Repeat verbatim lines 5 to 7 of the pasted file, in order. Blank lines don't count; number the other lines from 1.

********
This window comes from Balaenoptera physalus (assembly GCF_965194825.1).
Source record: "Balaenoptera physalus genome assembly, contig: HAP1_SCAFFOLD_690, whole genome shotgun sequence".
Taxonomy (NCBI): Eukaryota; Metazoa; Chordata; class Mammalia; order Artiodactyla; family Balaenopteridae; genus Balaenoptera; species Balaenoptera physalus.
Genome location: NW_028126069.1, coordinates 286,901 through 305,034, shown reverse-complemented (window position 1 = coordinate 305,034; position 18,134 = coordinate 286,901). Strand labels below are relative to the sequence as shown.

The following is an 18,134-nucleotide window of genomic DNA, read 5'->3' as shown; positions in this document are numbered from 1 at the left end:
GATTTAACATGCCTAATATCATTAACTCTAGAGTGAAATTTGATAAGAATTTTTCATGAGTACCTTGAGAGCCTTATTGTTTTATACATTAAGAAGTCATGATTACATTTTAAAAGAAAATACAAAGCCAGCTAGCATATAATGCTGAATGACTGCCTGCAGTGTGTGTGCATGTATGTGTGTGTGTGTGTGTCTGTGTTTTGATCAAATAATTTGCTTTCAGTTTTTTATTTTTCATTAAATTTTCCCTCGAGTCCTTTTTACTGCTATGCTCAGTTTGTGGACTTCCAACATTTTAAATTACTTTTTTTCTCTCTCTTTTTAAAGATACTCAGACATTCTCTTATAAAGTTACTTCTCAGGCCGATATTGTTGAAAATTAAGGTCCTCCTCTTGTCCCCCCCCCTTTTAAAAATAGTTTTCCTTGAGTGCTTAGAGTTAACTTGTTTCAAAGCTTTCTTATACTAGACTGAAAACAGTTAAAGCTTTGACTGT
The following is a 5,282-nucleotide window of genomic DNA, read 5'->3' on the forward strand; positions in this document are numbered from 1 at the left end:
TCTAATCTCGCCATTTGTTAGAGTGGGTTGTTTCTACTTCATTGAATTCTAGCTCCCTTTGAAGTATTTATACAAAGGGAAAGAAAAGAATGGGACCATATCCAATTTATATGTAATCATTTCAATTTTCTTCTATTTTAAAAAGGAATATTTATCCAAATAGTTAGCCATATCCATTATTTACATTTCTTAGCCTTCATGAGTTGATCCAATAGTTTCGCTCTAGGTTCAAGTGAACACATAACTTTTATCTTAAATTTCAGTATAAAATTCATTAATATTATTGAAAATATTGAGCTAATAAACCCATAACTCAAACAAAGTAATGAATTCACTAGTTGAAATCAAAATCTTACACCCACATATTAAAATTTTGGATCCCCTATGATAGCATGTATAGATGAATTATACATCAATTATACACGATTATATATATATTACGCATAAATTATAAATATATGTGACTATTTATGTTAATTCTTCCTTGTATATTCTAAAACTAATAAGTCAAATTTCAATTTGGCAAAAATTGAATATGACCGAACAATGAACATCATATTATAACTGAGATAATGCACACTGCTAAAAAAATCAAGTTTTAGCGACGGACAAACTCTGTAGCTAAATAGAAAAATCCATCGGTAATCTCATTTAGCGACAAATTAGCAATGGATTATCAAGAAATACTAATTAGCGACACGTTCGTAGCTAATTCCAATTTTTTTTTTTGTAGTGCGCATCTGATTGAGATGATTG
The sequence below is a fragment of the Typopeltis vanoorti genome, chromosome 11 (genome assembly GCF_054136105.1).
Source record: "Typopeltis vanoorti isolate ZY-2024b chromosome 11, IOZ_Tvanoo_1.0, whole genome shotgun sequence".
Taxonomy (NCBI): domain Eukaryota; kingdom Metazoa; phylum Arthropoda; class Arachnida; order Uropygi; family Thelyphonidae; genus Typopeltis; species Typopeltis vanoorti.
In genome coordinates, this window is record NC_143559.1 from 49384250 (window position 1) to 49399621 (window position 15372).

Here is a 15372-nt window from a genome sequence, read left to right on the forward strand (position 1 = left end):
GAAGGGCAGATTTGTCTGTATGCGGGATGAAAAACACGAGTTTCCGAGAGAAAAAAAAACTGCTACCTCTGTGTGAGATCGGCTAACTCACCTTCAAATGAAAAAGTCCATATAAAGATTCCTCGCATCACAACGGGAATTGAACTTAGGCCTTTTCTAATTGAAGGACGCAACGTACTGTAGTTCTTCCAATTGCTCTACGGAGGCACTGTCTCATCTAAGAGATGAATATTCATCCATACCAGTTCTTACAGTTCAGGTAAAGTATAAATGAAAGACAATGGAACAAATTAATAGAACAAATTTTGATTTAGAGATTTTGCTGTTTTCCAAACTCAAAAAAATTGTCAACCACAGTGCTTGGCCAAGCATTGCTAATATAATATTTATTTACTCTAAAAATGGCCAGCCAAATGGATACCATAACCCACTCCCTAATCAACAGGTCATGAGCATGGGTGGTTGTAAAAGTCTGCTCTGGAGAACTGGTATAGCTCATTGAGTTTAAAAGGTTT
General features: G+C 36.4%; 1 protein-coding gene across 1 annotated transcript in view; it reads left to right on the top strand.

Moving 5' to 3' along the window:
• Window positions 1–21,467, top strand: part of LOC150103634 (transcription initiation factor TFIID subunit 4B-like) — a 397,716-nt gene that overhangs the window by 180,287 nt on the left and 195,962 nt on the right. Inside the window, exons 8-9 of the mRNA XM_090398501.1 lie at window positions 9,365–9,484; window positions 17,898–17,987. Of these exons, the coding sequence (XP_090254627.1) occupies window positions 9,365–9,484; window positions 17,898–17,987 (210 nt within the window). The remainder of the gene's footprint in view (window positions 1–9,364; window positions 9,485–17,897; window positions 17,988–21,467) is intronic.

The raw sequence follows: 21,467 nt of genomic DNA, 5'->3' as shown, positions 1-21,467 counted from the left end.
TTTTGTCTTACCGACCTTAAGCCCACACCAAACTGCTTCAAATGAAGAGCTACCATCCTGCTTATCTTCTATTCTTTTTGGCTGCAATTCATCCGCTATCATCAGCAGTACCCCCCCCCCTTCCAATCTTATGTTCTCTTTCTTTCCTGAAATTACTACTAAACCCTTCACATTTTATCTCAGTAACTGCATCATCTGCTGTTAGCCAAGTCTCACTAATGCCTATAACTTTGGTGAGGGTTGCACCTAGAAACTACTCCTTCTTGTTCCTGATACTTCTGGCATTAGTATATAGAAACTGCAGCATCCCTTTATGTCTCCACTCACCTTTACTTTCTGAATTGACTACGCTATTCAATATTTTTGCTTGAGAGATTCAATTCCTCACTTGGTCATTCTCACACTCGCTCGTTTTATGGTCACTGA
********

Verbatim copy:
The following is an 18,134-nucleotide window of genomic DNA, read 5'->3' as shown; positions in this document are numbered from 1 at the left end:
GATTTAACATGCCTAATATCATTAACTCTAGAGTGAAATTTGATAAGAATTTTTCATGAGTACCTTGAGAGCCTTATTGTTTTATACATTAAGAAGTCATGATTACATTTTAAAAGAAAATACAAAGCCAGCTAGCATATAATGCTGAATGACTGCCTGCAGTGTGTGTGCATGTATGTGTGTGTGTGTGTGTCTGTGTTTTGATCAAATAATTTGCTTTCAGTTTTTTATTTTTCATTAAATTTTCCCTCGAGTCCTTTTTACTGCTATGCTCAGTTTGTGGACTTCCAACATTTTAAATTACTTTTTTTCTCTCTCTTTTTAAAGATACTCAGACATTCTCTTATAAAGTTACTTCTCAGGCCGATATTGTTGAAAATTAAGGTCCTCCTCTTGTCCCCCCCCCTTTTAAAAATAGTTTTCCTTGAGTGCTTAGAGTTAACTTGTTTCAAAGCTTTCTTATACTAGACTGAAAACAGTTAAAGCTTTGACTGT
The following is a 5,282-nucleotide window of genomic DNA, read 5'->3' on the forward strand; positions in this document are numbered from 1 at the left end: